Increasing human population has been a driving force in the rapid development of Virginia in recent decades. Of all the development that has occurred in the last 400 years, more than a quarter of it has taken place in the last 15 years. If Virginia continues to grow as it has, more land will be developed in the next 40 years than have been since the Jamestown settlement was established in 1607. The population of Virginia is predicted to increase 5% by the year 2010, by almost 15% by the year 2020, and by nearly 24% by the year 2030. The pressures of development will increase as the population continues to increase, thus land conservation must become a prominent consideration in all land planning effortsat the local, regional, and commonwealth levels if we are to effectively conserve lands for future generations. These lands provide benefits in terms of open space, recreation, cultural and historic resource protection, natural resource protection, water quality improvement and maintenance, and carbon sequestration, along with the economic benefits associated with these functions. The Virginia ConservationVision is helping guide effective conservation by providing tools that help both government and private organizations identify resource protection areas and that, at the local level, help planners manage growth in a balanced way.The Virginia ConservationVision is helping the Virginia Land Conservation Foundation to prioritize conservation targets.
The Virginia ConservationVision, developed and maintained by the Department of Conservation and Recreation, is a suite of broadly applicable tools for guiding strategic conservation decisions. ConservationVision, originally developed as the Virginia Conservation Lands Needs Assessment, is maintained using GIS (Geographic Information System) analyses to model and map land conservation priorities in Virginia based on a variety of datasets from private, local, state and federal agencies. The models facilitate conservation by helping target conservation efforts, and by guiding comprehensive planning (Green Infrastructure). They are available on Natural Heritage Data Explorer, LandScope Virginia and LandScope Chesapeake, and DCR's website. ConservationVision allows the manipulation of issue-specific data sets that can be weighted and overlaid to reflect the needs and concerns of a variety of conservation partners - issues like:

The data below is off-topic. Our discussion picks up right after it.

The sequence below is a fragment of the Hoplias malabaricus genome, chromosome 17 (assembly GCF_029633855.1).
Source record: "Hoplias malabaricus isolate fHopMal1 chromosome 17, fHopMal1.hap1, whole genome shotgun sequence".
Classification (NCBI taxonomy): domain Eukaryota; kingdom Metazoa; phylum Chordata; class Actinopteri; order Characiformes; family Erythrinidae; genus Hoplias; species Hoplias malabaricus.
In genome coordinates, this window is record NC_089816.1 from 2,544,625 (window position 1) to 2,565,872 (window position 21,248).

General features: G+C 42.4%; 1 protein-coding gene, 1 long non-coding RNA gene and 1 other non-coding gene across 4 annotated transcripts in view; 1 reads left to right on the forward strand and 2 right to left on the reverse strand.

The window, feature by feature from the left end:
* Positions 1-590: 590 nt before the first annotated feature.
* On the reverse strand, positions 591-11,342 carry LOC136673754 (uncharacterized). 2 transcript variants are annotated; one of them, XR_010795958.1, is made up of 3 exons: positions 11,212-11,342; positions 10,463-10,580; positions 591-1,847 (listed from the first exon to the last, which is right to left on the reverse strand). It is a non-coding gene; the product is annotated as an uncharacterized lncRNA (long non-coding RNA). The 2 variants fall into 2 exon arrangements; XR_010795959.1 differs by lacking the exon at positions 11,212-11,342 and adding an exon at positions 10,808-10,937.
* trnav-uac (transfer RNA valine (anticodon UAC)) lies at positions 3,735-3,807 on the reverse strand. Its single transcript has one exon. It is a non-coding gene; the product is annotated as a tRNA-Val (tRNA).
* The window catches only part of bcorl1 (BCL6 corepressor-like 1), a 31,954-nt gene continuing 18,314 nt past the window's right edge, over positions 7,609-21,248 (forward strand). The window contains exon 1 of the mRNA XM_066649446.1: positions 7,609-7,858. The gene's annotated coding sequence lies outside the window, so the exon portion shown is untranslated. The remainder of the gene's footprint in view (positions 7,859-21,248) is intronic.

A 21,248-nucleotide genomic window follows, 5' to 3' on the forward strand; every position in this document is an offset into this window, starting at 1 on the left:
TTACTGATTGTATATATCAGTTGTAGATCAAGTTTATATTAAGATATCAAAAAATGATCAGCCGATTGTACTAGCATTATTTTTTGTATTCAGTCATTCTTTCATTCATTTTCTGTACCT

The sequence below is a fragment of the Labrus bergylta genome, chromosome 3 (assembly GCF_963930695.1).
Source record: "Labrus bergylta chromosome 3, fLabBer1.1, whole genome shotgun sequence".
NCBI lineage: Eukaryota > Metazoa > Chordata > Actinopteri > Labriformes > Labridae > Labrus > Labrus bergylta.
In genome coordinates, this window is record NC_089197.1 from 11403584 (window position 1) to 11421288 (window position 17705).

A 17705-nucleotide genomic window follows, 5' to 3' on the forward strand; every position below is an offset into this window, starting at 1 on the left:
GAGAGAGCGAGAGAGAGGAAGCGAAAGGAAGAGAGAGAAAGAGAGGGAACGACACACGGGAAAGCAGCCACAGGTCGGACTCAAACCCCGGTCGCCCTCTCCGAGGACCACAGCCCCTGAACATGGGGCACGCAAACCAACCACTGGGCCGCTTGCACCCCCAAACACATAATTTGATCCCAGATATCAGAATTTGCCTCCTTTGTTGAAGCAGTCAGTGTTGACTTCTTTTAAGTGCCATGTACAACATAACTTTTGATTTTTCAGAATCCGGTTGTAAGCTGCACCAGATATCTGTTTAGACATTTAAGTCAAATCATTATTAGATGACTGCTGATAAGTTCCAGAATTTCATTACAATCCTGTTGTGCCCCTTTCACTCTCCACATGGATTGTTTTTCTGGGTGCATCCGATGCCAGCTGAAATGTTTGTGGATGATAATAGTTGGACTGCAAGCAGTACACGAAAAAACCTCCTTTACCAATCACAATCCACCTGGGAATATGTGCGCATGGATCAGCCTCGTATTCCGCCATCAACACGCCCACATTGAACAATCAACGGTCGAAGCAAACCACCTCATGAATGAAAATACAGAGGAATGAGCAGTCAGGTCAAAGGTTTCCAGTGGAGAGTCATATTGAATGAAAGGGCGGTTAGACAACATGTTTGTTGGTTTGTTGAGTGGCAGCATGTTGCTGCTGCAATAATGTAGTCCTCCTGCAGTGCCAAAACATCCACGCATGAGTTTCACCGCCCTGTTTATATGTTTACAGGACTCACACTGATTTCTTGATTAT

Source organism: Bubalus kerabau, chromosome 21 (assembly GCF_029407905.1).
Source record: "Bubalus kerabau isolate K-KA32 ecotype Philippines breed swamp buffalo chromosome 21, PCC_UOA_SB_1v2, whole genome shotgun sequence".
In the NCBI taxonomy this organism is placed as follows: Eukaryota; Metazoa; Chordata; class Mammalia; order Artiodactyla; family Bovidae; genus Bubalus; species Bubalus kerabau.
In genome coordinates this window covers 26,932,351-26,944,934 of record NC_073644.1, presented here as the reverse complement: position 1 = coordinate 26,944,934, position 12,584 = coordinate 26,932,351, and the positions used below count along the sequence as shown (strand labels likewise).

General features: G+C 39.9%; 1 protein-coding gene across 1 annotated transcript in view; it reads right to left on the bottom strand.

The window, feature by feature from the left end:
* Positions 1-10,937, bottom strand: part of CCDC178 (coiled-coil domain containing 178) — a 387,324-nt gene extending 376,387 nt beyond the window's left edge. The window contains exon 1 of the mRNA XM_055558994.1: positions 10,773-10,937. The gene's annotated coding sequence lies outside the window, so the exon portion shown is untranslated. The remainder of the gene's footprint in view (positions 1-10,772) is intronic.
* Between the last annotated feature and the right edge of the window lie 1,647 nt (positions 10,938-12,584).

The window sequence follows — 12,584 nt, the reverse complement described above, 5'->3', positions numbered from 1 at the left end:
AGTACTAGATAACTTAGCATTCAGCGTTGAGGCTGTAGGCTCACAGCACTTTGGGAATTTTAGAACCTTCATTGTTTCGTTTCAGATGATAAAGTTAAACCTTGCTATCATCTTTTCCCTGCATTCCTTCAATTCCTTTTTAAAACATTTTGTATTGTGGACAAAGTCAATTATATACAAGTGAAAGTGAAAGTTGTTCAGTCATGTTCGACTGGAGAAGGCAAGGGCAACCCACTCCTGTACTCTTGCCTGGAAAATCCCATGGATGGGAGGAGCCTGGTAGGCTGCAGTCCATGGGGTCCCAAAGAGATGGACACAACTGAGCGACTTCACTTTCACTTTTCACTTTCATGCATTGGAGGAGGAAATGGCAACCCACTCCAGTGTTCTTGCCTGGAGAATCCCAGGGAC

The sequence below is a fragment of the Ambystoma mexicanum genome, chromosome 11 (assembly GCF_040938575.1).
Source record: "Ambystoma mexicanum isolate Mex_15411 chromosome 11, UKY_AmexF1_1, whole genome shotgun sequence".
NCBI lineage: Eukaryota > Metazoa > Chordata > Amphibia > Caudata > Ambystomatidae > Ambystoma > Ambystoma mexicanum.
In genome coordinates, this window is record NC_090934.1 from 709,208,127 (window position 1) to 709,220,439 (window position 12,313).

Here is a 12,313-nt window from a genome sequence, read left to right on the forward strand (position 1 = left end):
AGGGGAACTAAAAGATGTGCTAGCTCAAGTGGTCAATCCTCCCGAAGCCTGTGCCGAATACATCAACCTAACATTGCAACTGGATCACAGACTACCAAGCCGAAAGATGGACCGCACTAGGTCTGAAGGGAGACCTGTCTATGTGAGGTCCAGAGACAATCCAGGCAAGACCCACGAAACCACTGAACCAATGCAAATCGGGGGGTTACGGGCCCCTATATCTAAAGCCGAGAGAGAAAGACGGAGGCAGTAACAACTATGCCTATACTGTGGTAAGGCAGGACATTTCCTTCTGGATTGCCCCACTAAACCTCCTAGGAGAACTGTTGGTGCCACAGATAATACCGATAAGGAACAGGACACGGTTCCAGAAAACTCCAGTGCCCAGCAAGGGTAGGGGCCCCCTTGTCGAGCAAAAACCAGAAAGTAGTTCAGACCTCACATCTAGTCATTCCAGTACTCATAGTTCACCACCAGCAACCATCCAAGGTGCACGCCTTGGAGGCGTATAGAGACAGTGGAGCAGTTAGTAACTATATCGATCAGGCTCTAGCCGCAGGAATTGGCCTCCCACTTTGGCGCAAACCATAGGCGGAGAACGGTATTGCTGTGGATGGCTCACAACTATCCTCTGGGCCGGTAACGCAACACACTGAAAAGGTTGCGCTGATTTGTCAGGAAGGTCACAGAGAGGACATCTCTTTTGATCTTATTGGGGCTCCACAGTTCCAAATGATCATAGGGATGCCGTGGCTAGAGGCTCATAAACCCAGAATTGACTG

In an effort to make the Virgina ConservationVision a comprehensive green infrastructure planning tool additional geospatial data sets are being created for the varied needs of additional conservation partners. The Chesapeake Bay Program has identified some available data sets and created useful models as part of their Resource Lands Assessment. DCR has built on the GIS models used for the Chesapeake Bay Program's Resource Lands Assessment, modifying methodology, adjusting weights, and adding data to tailor them specifically for Virginia interests. The Virginia Coastal Program and the Virginia Land Conservation Foundation are funding the Virginia ConservationVision. Depending on needs identified, other data sets might include or address:
DCR-DNH has made strides in recent years in the development of the main ecological component of the Virginia ConservationVision with the completion of the Coastal Zone Natural Landscape Assessment (VANLA). Although the VANLA provides a good starting point identifying “green infrastructure”, there are additional components to consider for a more comprehensive Green Infrastructure GIS model in Virginia. DCR-DNH is expanding the Virginia ConservationVision to include data for cultural and historic resources, population growth / vulnerability, sustainable forestry forest economics, prime agricultural soils, outdoor recreation, drinking water protection and water quality.
For more information contact:
|Joseph T. Weber
GIS Projects Manager/Conservation Biologist
|Jason F. Bulluck
Natural Heritage Information Manager
Division of Natural Heritage Director
Page last updated 1/14.